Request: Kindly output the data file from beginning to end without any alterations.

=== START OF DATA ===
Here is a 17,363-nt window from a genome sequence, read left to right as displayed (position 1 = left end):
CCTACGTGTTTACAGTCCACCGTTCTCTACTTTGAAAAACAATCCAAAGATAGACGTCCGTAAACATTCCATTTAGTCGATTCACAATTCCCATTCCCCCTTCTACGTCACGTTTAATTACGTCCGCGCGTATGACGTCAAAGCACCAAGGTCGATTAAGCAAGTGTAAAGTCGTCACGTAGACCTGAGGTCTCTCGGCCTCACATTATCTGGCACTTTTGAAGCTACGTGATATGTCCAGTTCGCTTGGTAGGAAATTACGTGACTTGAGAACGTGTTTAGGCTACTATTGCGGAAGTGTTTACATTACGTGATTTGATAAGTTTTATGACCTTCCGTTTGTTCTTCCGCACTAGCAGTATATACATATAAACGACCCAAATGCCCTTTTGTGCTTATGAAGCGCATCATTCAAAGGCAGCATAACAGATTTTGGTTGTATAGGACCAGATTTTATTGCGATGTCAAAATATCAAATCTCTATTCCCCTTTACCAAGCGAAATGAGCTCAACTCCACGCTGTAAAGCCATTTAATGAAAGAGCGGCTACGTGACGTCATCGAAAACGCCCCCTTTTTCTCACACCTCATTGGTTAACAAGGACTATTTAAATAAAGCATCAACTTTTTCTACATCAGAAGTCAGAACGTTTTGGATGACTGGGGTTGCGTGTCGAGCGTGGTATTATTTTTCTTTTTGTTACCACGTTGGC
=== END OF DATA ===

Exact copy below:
Here is a 17,363-nt window from a genome sequence, read left to right as displayed (position 1 = left end):
CCTACGTGTTTACAGTCCACCGTTCTCTACTTTGAAAAACAATCCAAAGATAGACGTCCGTAAACATTCCATTTAGTCGATTCACAATTCCCATTCCCCCTTCTACGTCACGTTTAATTACGTCCGCGCGTATGACGTCAAAGCACCAAGGTCGATTAAGCAAGTGTAAAGTCGTCACGTAGACCTGAGGTCTCTCGGCCTCACATTATCTGGCACTTTTGAAGCTACGTGATATGTCCAGTTCGCTTGGTAGGAAATTACGTGACTTGAGAACGTGTTTAGGCTACTATTGCGGAAGTGTTTACATTACGTGATTTGATAAGTTTTATGACCTTCCGTTTGTTCTTCCGCACTAGCAGTATATACATATAAACGACCCAAATGCCCTTTTGTGCTTATGAAGCGCATCATTCAAAGGCAGCATAACAGATTTTGGTTGTATAGGACCAGATTTTATTGCGATGTCAAAATATCAAATCTCTATTCCCCTTTACCAAGCGAAATGAGCTCAACTCCACGCTGTAAAGCCATTTAATGAAAGAGCGGCTACGTGACGTCATCGAAAACGCCCCCTTTTTCTCACACCTCATTGGTTAACAAGGACTATTTAAATAAAGCATCAACTTTTTCTACATCAGAAGTCAGAACGTTTTGGATGACTGGGGTTGCGTGTCGAGCGTGGTATTATTTTTCTTTTTGTTACCACGTTGGC